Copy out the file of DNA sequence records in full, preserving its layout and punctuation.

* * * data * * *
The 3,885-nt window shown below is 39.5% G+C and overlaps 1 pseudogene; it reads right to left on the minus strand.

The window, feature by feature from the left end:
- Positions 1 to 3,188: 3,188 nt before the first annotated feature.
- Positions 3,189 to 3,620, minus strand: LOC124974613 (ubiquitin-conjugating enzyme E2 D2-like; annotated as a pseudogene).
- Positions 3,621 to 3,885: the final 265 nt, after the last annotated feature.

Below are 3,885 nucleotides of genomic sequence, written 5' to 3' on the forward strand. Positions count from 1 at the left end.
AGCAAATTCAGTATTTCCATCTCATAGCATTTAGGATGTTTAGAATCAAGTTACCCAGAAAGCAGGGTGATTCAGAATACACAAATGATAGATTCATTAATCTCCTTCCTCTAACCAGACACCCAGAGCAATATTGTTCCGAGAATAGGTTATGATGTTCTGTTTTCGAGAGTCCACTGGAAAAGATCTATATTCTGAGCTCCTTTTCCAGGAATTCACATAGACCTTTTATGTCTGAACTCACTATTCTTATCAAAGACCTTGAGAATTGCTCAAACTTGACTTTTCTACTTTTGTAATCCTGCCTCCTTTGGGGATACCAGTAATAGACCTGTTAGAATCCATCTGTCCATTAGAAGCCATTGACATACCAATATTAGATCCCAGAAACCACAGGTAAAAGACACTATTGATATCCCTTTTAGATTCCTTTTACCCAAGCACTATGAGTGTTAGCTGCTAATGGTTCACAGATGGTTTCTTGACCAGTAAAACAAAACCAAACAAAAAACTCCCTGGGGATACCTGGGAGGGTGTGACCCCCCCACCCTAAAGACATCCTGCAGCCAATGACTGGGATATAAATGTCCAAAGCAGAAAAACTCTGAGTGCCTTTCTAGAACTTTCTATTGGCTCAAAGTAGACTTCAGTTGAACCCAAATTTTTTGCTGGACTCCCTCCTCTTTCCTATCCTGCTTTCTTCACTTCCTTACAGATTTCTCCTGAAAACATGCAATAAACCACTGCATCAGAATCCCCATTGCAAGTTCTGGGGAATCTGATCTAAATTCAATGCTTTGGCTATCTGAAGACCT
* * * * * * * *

The 3,885-nt window shown below is 39.5% G+C and overlaps 1 pseudogene; it reads right to left on the minus strand.

The window, feature by feature from the left end:
- Positions 1 to 3,188: 3,188 nt before the first annotated feature.
- Positions 3,189 to 3,620, minus strand: LOC124974613 (ubiquitin-conjugating enzyme E2 D2-like; annotated as a pseudogene).
- Positions 3,621 to 3,885: the final 265 nt, after the last annotated feature.

Below are 3,885 nucleotides of genomic sequence, written 5' to 3' on the forward strand. Positions count from 1 at the left end.
AGCAAATTCAGTATTTCCATCTCATAGCATTTAGGATGTTTAGAATCAAGTTACCCAGAAAGCAGGGTGATTCAGAATACACAAATGATAGATTCATTAATCTCCTTCCTCTAACCAGACACCCAGAGCAATATTGTTCCGAGAATAGGTTATGATGTTCTGTTTTCGAGAGTCCACTGGAAAAGATCTATATTCTGAGCTCCTTTTCCAGGAATTCACATAGACCTTTTATGTCTGAACTCACTATTCTTATCAAAGACCTTGAGAATTGCTCAAACTTGACTTTTCTACTTTTGTAATCCTGCCTCCTTTGGGGATACCAGTAATAGACCTGTTAGAATCCATCTGTCCATTAGAAGCCATTGACATACCAATATTAGATCCCAGAAACCACAGGTAAAAGACACTATTGATATCCCTTTTAGATTCCTTTTACCCAAGCACTATGAGTGTTAGCTGCTAATGGTTCACAGATGGTTTCTTGACCAGTAAAACAAAACCAAACAAAAAACTCCCTGGGGATACCTGGGAGGGTGTGACCCCCCCACCCTAAAGACATCCTGCAGCCAATGACTGGGATATAAATGTCCAAAGCAGAAAAACTCTGAGTGCCTTTCTAGAACTTTCTATTGGCTCAAAGTAGACTTCAGTTGAACCCAAATTTTTTGCTGGACTCCCTCCTCTTTCCTATCCTGCTTTCTTCACTTCCTTACAGATTTCTCCTGAAAACATGCAATAAACCACTGCATCAGAATCCCCATTGCAAGTTCTGGGGAATCTGATCTAAATTCAATGCTTTGGCTATCTGAAGACCT